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Comcast's recent practices of throttling P2P traffic has finally attracted a class action lawsuit from a frustrated customer

Comcast's bandwidth limitting and peer-to-peer traffic sabatoging traffic finally caught up with the company. A class-action lawsuit has been filed (PDF) by residents in the state of California against Comcast.

Jon Hart, the plaintiff, claims Comcast Corporation committed a breach of contract by violating Covenant of Good Faith and Fair Dealing, the Business and Professions Code section 17200 and 17500 and the Consumer Legal Remedies Act by practicing the management of P2P-based traffic including throttling bandwidth and "transmitting unauthorized hidden messages to the computers of customers who utilize such applications."

The class-action includes "all persons in California who purchased the Service [Comcast broadband Internet] between November 13, 2003 and the present and used or attempted to use peer-to-peer or online file sharing applications and/or Lotus Notes."

The plaintiff represents all persons who have used P2P and file sharing applications, but there is no mention of exceptions where copyright infringement/piracy is involved.

Hart's submission seeks contract damages for compensation of the impeded service, but does not specify an amount.

Recently, many other ISPs such as Canadian-based Bell Sympatico confessed to using traffic management to restrict access to accounts based on the type of application or protocols they are using.  However, Comcast is still the first company to get hit with a lawsuit for such practices.


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RE: I can't wait...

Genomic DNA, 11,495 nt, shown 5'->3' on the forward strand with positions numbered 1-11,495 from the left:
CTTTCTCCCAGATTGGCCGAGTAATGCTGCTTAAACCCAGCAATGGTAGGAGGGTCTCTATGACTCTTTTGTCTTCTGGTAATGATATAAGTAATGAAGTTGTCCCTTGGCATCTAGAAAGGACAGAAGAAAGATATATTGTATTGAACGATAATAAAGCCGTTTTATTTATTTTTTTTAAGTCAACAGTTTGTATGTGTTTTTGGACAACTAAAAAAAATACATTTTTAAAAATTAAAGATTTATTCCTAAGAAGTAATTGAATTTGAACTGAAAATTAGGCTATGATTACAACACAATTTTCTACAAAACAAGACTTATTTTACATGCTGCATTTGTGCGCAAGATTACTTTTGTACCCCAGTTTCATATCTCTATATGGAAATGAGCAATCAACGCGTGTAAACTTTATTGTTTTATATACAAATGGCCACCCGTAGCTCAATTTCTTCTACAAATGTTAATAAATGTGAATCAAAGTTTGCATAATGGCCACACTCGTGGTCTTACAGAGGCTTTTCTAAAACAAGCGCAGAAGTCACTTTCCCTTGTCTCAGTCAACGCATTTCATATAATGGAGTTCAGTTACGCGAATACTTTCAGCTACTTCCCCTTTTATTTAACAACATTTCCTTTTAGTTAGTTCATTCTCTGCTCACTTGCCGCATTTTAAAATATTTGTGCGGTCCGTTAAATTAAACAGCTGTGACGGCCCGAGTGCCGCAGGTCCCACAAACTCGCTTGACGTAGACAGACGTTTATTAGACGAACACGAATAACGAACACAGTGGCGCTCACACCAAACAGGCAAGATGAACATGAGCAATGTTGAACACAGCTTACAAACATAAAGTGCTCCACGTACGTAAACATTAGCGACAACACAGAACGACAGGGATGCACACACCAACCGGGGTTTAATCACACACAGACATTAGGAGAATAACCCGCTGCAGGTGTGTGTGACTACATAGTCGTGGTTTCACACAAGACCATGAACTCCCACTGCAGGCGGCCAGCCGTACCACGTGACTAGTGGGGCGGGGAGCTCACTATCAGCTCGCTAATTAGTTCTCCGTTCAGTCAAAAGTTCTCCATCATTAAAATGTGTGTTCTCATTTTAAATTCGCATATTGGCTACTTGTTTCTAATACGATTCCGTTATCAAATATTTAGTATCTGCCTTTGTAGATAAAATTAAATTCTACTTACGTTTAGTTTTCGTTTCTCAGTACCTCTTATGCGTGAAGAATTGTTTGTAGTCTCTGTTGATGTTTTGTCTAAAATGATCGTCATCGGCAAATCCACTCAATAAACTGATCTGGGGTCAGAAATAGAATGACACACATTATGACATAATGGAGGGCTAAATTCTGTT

By teckytech9 on 11/16/2007 2:05:17 PM , Rating: 2
quote:
As too your assertion of impersonating and masquerading, that is very subjective.

Subjective to lawful interpretation, hence the validity of the Class Action Suit brought forward.
http://blogs.pcworld.com/staffblog/archives/HARTvC...

quote:
Since the Internet is NOT a public utility, your example of a busy signal is irrelevant.

True, since it is not subject to State/Federal regulation and oversight. However, since VoIP requires 911 services to be fully operational, public safety is riding on the net. The example outlines in simple terms how Comcast is using forgery and spoofing techniques in their traffic shaping methodologies.
http://www.faqs.org/rfcs/rfc3360.html

Customers pay their ISP to transport and receive their data based on the advertised data rates. If the ISP cannot deliver these rates, then it is the duty of the ISP to inform their customer in writing of their failure to do so. The ISP is also responsible to provide a refund on services that have been paid for, but cannot be delivered. Comcast may be synonymous with Concast.


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